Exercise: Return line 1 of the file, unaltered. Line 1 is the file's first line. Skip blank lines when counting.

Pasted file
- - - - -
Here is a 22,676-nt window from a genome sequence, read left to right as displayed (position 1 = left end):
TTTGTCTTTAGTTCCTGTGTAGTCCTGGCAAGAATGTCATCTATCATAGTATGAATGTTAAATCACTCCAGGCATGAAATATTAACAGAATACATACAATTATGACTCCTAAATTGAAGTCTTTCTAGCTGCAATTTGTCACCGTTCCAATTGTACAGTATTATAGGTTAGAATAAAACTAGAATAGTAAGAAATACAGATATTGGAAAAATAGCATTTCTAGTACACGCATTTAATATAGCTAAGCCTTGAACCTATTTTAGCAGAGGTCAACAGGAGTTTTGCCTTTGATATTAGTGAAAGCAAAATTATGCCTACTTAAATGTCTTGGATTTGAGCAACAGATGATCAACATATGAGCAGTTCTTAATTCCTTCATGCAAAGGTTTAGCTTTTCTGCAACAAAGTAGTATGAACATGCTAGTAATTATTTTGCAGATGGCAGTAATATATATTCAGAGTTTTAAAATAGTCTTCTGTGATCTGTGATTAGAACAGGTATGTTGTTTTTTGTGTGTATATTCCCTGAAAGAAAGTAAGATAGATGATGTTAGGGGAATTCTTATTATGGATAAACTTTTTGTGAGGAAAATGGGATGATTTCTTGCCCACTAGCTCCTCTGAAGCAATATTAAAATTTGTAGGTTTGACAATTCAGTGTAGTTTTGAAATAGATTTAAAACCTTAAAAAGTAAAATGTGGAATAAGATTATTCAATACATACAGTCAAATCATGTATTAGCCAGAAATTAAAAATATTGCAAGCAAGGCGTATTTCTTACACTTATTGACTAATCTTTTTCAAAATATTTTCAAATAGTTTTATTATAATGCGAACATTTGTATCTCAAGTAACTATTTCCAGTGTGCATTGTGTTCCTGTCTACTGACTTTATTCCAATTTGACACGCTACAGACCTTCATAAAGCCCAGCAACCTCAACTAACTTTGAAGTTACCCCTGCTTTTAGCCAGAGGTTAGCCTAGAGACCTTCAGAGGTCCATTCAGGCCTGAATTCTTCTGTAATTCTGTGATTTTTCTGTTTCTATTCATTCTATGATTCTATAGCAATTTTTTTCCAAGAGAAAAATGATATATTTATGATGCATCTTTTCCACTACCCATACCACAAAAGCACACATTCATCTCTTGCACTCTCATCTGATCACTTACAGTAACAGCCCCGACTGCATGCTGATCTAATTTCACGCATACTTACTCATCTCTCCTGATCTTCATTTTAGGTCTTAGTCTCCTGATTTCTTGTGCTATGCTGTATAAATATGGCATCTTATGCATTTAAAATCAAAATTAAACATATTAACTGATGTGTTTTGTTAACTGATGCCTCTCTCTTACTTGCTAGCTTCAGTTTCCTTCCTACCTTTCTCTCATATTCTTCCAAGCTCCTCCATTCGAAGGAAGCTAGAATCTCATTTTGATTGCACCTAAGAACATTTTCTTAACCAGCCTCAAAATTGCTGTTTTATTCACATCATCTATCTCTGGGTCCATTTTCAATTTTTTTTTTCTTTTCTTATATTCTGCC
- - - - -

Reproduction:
Here is a 22,676-nt window from a genome sequence, read left to right as displayed (position 1 = left end):